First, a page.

When our light shines so that others see, we are the beam and not the source. The path leads back to the Son and the Father and we are a mere pathway.
Wait, for now. Distrust everything, if you have to. But trust the hours. Haven’t they carried you everywhere, up to now? Personal events will become interesting again. Hair will become interesting. Pain will become interesting. Buds that open out of season will become lovely again. Second-hand gloves will become lovely again, their memories are what give them the need for other hands. And the desolation of lovers is the same: that enormous emptiness carved out of such tiny beings as we are asks to be filled; the need for the new love is faithfulness to the old.
Wait. Don’t go too early. You’re tired. But everyone’s tired. But no one is tired enough. Only wait a while and listen. Music of hair, Music of pain, music of looms weaving all our loves again. Be there to hear it, it will be the only time, most of all to hear, the flute of your whole existence, rehearsed by the sorrows, play itself into total exhaustion. ~Galway Kinnell “Wait”from A New Selected Poems
If everyone abandons you and even drives you away by force, then when you are left alone fall on the earth and kiss it, water it with your tears, and it will bring forth fruit even though no one has seen or heard you in your solitude. Believe to the end, even if all people went astray and you were left the only one faithful; bring your offering even then and praise God in your loneliness. ~Fyodor Dostoyevsky from The Brothers Karamazov
Suicide rates of teenagers in the United States have increased well over 30% since 2009. It is a national epidemic and tragedy.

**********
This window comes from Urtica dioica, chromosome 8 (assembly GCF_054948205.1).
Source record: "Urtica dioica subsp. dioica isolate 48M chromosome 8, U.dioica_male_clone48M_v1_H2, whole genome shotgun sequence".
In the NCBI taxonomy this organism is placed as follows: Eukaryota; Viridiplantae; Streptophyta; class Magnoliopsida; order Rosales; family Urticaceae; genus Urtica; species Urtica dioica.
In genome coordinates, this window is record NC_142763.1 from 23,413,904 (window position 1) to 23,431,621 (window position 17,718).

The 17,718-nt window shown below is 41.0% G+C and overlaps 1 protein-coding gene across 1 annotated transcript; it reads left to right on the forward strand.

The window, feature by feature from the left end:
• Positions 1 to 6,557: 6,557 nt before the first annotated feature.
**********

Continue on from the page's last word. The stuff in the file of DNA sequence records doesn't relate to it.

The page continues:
Based on the anguish of the patients I see every day, one after another and another, over and over again I hear a too-easy contemplation of suicide, from “It would be easier if I were dead” or “no one cares if I live or die”, or “the world would be better off without me”, or “I’m not worthy to be here” to “that is my plan, it is my right and no one can stop me”.
Without us all pledging an oath to live life no matter what, willing to lay ourselves down for one another, to bridge the sorrow and lead the troubled to the light, there will be no slowing of this trend.
…when there is no loyalty to life, as stressful and messy as it can be, …when there is no honoring of the holiness of each created being as weak and frail and prone to helpless hopelessness as we are, …when there is no resistance to the buffeting winds of life~
please just wait a little longer, only a little longer: don’t go too early
Evening, and all the birds In a chorus of shimmering sound Are easing their hearts of joy For miles around.
The air is blue and sweet, The few first stars are white,– Oh let me like the birds Sing before night. ~Sara Teasdale “Dusk in June”
Sure on this shining night Of star made shadows round, Kindness must watch for me This side the ground. The late year lies down the north. All is healed, all is health. High summer holds the earth. Hearts all whole. Sure on this shining night I weep for wonder wand’ring far alone Of shadows on the stars. ~James Agee “Sure on this Shining Night”
It is high summer holding the earth now; our hearts whole and healed in a shimmering dusk.
I weep for wonder that we have this time, at this place, singing under these stars.
May we live sure that on another shining night, sometime, we know not when, we know not how, we will all be together again.
You were the one for skylights. I opposed Cutting into the seasoned tongue-and-groove Of pitch pine. I liked it low and closed, Its claustrophobic, nest-up-in-the-roof Effect. I liked the snuff-dry feeling, The perfect, trunk-lid fit of the old ceiling. Under there, it was all hutch and hatch. The blue slates kept the heat like midnight thatch.
But when the slates came off, extravagant Sky entered and held surprise wide open. For days I felt like an inhabitant Of that house where the man sick of the palsy Was lowered through the roof, had his sins forgiven, Was healed, took up his bed and walked away. ~Seamus Heaney from Opened Ground.
These moments of summer revealed as if the roof has been ripped open and the light let in~ the veil is torn down and dark corners lit up in early morning glow~
the sky suddenly enters into unexpected spaces, an extravagant grace opens wide and the miraculous happens because we are bold enough to invite ourselves inside.